Academic achievement, team work and self management skills -- these elements are the foundation of employability," says Ron Dorcas, co-op co-ordinator for Sacred Heart Catholic High School. "We want our students to graduate with this foundation."
To reach their objective, Sacred Heart C.H.S. often relies on a unique collaboration between the business community of Newmarket, the York Catholic District School Board and the Ontario Youth Apprenticeship Program (OYAP).
"OYAP is the best way for a student to hook up to (roofing). You know you're getting the best training possible," says roofing apprentice Jay Carter, left, with supervisor Chris Reynolds, at his work placement with Trades of all Jack.
Sponsored by the Ministry of Training, Colleges and Universities, OYAP and the school board give qualifying students the opportunity to apprentice in a skilled trade within the professional community while earning high school credits.
One of those students is Jay Carter, a senior at Sacred Heart C.H.S. and a roofer apprentice.
"I am so pleased to be a part of OYAP," Carter says. "This program hooked me up with respected professionals in the field -- Doug Woods was my original supervisor and Frank Barkley was my crew leader -- they're subcontractors for Chouinard Bros. Roofing. With their expertise and my high school backing me up, I believe I had the best kind of training."
"Built on a base of academic skills, OYAP combines hands-on experience with a structured curriculum meant to guide our students and enhance their learning," Dorcas says. "Throughout the work placement, we teach our students how to think critically, act logically, manage their time and work well with others. These are transferable job skills learned at the workplace and in the classroom."
After Carter completed his placement, he was hired by a company named Trades of all Jack. Their work is subcontracted by another big name in the business, Donia Aluminum and Roofing.
"Jay's a really good kid -- he's a quick learner, he's got an excellent work ethic, he's self sufficient and totally dependable -- I would really hate to lose him," says Chris Rhynold, owner of Trades of all Jack. "For instance, this summer he worked at a new home site -- he single handedly roofed 25 to 30 houses in about 40 days. He did a really fine job."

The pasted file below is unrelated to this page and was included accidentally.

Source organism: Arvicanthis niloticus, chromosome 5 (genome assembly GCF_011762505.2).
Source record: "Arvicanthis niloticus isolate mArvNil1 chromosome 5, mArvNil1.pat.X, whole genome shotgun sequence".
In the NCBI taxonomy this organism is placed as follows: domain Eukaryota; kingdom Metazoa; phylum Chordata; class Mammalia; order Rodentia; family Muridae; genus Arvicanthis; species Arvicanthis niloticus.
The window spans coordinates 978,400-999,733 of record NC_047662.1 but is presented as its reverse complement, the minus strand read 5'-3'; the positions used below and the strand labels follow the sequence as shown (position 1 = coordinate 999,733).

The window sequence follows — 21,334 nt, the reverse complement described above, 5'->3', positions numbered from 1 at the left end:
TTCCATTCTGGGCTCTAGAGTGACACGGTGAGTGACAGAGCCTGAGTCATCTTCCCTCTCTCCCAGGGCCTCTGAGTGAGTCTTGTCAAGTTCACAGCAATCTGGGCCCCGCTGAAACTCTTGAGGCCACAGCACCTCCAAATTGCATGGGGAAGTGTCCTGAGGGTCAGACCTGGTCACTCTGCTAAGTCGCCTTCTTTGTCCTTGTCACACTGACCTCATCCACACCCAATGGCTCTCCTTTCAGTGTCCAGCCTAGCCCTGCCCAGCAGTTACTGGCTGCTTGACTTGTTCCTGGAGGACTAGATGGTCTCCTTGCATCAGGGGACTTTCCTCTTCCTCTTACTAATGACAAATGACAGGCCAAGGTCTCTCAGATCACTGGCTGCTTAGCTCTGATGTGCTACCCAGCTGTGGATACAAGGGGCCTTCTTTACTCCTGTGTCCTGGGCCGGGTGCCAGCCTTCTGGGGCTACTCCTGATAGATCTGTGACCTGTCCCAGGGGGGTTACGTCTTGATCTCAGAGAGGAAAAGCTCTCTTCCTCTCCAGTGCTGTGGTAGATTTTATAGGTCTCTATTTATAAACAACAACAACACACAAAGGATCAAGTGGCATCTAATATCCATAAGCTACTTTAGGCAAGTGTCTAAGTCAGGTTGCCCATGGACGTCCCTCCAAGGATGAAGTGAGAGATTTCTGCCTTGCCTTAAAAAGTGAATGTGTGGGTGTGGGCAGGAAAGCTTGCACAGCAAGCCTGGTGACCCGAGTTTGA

When Carter completes high school, he will do so with an exceptional grasp of the working world and a solid position within that world.
"OYAP is the best way for a student to hook up to this business," Carter says. "You know you're getting the best training possible."
Further to its well guided training formula, Carter hopes that the ministry's involvement in roofing apprenticeships might eventually lead to certification for the trade. "When you don't need to certify, it basically means you don't need to qualify to become a roofer -- but that only hurts the trade," Carter says. "There are some excellent professionals out there, but how can you tell them apart from the characters that don't know what they're doing until it's possibly too late? I would like certification to be required so that when contractors like Donia or Chouinard Bros. see my name, they'll know I'm a qualified, skilled roofer and I'll get the job done well."
Indeed, it is Carter's goal to be associated with the highest standards of professional work by all the contractors in the field.
"I'm kind of young to be recognized in this business, but I'm working hard to make a good name for myself," Carter says.
He brings his passion for quality to every job site and for those who know him, the name of John James (Jay) Carter is already synonymous with 'a job well done'.
(Aunie Edwards (firstname.lastname@example.org)
is a Guelph-based freelance writer.)
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